The key to having a successful project is to have a well-developed contract that doesn’t leave anything out. Everything from the types of materials used to the cleanup of the construction site should be included in the contract. If something goes wrong during any phase of the project, both you and the general contractor should be able to rely on the terms actually specified in the contract.
Make sure your remodeling contract includes the following:
Contact information: The contract needs to include the name of the contractor, address, phone number and license number.
Job description: Spell out the project down to the very last detail and designate who is responsible for what. Don’t automatically assume the contractor understands all of your wishes and desires.
Set a timeline: Set a timeline detailing exactly how long the project will take, including start and end dates. A general contractor should be able to give you a time estimate, and it will be used to determine the contractor’s quote.
Payment terms: Tie payment dates to job completion. Most contractors will ask for a down payment, usually between 20 and 30 percent of the total cost. You should watch out for a contractor who asks for a full payment before starting a job. It’s also a good idea to hold back at least 10 percent of the payment until the job is completed to your satisfaction.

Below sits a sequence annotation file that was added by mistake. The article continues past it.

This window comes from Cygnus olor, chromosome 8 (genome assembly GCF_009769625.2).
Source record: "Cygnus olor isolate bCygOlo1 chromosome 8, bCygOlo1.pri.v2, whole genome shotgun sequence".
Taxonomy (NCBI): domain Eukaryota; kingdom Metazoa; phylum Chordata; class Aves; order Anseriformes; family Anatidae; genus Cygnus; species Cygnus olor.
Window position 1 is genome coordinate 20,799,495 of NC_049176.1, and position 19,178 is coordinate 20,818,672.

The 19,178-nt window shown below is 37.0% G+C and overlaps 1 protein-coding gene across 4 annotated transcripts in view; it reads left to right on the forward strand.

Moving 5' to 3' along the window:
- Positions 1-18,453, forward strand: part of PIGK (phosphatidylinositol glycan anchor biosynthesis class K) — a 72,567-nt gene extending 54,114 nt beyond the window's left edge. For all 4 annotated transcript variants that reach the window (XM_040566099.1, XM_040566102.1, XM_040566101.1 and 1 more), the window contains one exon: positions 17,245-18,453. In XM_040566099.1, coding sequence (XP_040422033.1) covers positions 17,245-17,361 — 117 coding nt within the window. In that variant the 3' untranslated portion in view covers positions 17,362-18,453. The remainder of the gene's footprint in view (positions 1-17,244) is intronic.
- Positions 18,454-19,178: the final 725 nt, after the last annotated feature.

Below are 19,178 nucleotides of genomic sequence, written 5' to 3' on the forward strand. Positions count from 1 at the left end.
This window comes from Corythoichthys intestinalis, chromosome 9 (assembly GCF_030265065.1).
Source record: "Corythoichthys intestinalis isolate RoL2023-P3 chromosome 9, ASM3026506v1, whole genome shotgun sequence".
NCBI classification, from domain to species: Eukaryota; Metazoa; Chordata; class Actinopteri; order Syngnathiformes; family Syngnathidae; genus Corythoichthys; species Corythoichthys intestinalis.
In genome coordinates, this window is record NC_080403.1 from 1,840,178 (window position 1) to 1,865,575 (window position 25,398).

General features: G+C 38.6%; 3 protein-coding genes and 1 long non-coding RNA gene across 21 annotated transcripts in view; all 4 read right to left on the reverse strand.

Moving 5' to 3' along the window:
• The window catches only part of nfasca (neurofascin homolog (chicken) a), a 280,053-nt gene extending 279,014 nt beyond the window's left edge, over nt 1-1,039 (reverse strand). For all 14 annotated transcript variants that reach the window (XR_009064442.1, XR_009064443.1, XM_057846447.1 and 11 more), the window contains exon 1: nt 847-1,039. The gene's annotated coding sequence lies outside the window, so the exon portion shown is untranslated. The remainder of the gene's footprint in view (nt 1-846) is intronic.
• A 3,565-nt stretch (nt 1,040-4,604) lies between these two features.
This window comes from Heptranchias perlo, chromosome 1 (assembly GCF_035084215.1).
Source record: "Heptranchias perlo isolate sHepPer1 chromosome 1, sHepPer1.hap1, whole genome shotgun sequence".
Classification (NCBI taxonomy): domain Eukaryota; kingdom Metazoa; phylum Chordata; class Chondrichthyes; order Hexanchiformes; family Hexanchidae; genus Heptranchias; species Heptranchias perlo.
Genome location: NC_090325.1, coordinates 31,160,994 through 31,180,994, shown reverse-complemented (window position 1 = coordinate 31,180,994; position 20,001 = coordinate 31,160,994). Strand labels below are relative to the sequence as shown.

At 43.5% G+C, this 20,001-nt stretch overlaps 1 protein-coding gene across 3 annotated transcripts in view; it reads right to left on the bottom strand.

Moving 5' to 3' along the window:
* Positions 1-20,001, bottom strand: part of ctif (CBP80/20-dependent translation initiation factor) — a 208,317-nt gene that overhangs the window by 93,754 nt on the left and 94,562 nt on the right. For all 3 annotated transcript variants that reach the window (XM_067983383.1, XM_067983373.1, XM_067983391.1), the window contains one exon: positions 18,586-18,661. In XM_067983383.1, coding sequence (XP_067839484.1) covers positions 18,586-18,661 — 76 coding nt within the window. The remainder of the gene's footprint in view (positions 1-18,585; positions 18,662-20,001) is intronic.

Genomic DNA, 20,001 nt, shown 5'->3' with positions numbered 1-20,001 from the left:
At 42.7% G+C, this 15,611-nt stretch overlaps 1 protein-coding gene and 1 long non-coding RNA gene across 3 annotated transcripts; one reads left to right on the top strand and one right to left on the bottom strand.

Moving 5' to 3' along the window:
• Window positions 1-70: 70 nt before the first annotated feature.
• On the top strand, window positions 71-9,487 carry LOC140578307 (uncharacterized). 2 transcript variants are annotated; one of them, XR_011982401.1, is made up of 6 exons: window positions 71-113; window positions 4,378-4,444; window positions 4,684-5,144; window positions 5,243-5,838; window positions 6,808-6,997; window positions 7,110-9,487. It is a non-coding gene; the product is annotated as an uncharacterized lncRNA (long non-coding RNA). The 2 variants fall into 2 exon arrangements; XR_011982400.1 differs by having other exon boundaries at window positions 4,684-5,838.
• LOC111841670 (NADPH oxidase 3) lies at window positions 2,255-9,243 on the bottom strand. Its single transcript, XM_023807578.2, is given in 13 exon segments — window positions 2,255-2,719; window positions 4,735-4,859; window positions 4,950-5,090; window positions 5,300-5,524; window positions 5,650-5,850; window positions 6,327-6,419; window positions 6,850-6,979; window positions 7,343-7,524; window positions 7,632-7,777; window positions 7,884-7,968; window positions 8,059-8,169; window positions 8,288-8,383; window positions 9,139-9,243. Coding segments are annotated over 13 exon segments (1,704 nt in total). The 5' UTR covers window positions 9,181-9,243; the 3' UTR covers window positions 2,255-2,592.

Local authorization: Specify that your contractor is responsible for securing necessary regulatory permits for your project – walk away from a contractor who can’t or won’t approach local licensing or permitting agencies.
Penalties for missed deadlines: Give yourself options to deduct or delay payment if completion dates are missed. Be specific about amounts and clearly define terms.
Set a procedure for changes or additions: Outline a process to follow for project changes or additions. For example, require written sign-off on changes sought by the contractor so you don’t have to accept unauthorized changes. Large-scale projects supervised by a general contractor often uncover hidden problems that must be addressed before work can continue.
Detailed outline of costs and materials: Contractors should provide this in their estimates, but attach the details to your contract. Require an itemized list of materials, labor and any other costs you will incur. If you want the contractor to use a specific brand, it needs to be included in the contract, and you should ask to see receipts.
Proof of licensure, insurance and bonding: Find out what, if any, trade licenses your community requires and don’t hire anyone who fails to meet them. If something goes wrong you may be forfeiting state or local enforcement assistance if you hire someone who isn’t licensed. Ask for proof that a contractor is licensed, bonded and insured to protect you from liability for property or job-related injuries.
Termination clause: Spell out reasons the homeowner or contractor can leave the job without penalty (e.g. if the homeowner doesn’t pay him or her or if the job drags on without reasonable explanation for delay, poor quality work or failure to adequately communicate.)
Other protection: Ask the contractor to provide a lien release, which protects you from liability should the contractor fail to pay his or her subcontractors who worked on your project.